Looking back again at one of the main goals of copyright protection, to encourage new and innovative works, those who benefit the most from the current system are often not the authors of these great pieces of music. Rather, it is the labels. With the exception of the top selling acts, most musical groups make little to nothing from CD sales. The majority of this revenue is split between the record label, the publishing company, and any other middle men involved in the process. On average a band receives around 10 to 50 cents per album sold. More often than not bands never even see a dime of this money; they are indebted to the label for the cost of production and promotion of their album. This money will be paid back to label via revenues from album sales. Most bands earn a living by touring, playing live shows, and selling merchandise. There is no digital file sharing that can convey the energy and excitement of a live show. So for a majority of bands currently in existence and able to play, the incentive for creating new and innovative music still exists. For many bands who have never broken into the top 40 mainstream of radio and MTV this illegal distribution of their copyrighted music has given a major boost to their fan base. Individuals are now capable of downloading music by lesser known artists instantly and without paying much of a price. They now have access to melodies they would otherwise probably never have heard. These same individuals may become fans, leading them to purchase tickets to shows and/or merchandise from the band. A much larger portion of these revenues go directly to the band, giving them far more financial support. In this sense the dissolution of adherence to our current system of copyright protection has arguably aided in the success of many of these bands. Without such widespread, yet infringing, distribution of their music it is completely possible that these bands would not have as large and diverse of a fan base as they do.
Were we to adopt the idea of "musical socialism," perhaps a surcharge on top of the price of every concert ticket could be collected and added to the pool of revenues collected from the taxes on playback devices. This could help alleviate the heavy tax burden on such devices and ensure that dedicated music fans are paying more into this pool than the occasional listener. But of course implementing this system at all would require a revamping of our entire system as it currently stands, a daunting task.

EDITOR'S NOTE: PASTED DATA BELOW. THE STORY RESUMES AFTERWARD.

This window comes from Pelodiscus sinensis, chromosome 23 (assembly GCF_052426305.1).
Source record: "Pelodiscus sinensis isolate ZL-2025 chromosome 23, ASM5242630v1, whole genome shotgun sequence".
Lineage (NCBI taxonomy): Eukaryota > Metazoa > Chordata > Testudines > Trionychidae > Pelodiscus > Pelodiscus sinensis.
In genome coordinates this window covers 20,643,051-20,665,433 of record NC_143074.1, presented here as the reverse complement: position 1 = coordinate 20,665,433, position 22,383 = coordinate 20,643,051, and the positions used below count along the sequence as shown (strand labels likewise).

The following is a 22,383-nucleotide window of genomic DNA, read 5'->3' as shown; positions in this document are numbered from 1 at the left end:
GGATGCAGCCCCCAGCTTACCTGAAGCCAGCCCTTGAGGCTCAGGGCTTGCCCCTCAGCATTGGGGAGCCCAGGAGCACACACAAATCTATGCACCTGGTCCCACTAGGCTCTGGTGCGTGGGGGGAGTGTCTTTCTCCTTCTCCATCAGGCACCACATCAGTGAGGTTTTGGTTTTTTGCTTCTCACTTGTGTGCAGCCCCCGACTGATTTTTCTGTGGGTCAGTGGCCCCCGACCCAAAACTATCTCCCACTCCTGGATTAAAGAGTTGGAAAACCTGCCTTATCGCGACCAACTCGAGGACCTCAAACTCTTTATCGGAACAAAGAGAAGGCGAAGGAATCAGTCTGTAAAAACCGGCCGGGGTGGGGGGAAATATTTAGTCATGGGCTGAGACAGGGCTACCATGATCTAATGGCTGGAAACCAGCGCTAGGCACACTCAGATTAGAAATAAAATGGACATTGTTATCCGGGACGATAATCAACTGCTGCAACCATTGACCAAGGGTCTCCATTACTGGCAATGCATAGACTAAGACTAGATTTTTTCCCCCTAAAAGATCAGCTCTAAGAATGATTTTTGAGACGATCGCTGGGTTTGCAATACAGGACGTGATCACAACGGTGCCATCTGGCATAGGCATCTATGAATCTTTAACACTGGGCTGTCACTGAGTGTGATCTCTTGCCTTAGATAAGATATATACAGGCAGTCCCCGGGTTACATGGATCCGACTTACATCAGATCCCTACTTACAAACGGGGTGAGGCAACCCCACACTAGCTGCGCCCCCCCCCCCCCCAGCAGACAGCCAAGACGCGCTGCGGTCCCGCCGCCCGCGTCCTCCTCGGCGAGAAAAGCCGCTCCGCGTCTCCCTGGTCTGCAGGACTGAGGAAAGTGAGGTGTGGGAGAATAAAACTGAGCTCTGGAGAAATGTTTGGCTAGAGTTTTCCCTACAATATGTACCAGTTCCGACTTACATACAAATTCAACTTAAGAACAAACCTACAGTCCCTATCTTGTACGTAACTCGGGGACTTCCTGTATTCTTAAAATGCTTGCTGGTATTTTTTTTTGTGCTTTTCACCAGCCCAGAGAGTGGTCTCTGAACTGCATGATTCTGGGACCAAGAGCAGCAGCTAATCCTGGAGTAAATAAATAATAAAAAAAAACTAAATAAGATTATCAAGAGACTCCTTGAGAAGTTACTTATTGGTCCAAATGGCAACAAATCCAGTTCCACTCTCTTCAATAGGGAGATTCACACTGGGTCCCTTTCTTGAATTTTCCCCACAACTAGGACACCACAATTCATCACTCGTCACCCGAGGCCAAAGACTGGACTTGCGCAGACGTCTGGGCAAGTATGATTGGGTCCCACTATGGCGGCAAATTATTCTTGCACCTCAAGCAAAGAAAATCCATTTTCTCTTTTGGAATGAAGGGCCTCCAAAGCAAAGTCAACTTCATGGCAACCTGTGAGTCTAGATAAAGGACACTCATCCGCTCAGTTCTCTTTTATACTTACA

Should a system of "musical socialism" prove to be simply unworkable, the fact still remains that many bands stand to benefit from the unlicensed distribution of their music through these peer to peer services. I spent the summer of 2004 interning at SideOneDummy Records, a rather successful and rapidly growing independent rock label. In a past post titled "More on An Independent Perspective," I discussed the issue with the head of P.R. and advertising for the label. He is also the lead singer for a band that had some large commercial success in the late nineties, Buck O’ Nine. He acknowledged the fact that these services have caused a bit of a drop in album sales, but they have done wonders for the dissemination of the music created by these bands. This in turn leads to more ticket sales.
The problem that remains here is the capital needed to record a professional album. This can be astoundingly expensive. As I mentioned earlier, this bill is initially paid by the label, they are then reimbursed through album sales. Without the revenue generated by album sales many bands would have no means of recording a fully produced studio album, and therefore no music to distribute digitally in order to build a fan base that would be willing to purchase concert tickets. Should we decide to adopt a system of "musical socialism" labels could be paid through the revenue pool made up of the taxes from playback devices and concert tickets. Or labels may resort to taking a large portion of the revenues from concert tickets in order to make up for all the lost profits due to a lack of CD sales. Again this would likely lead to a rise in the price of such tickets.
These ideas and comments are only applicable to the contemporary music community, where live performance is common and a large portion of the business. Labels would loose large revenues from all their old and retired artists who still sell thousands of albums a year yet are unable or desire not to perform publicly. This method would also be inapplicable to DVDs or any other copyrightable subject matter where live performance by a specific group is not a large part of the industry.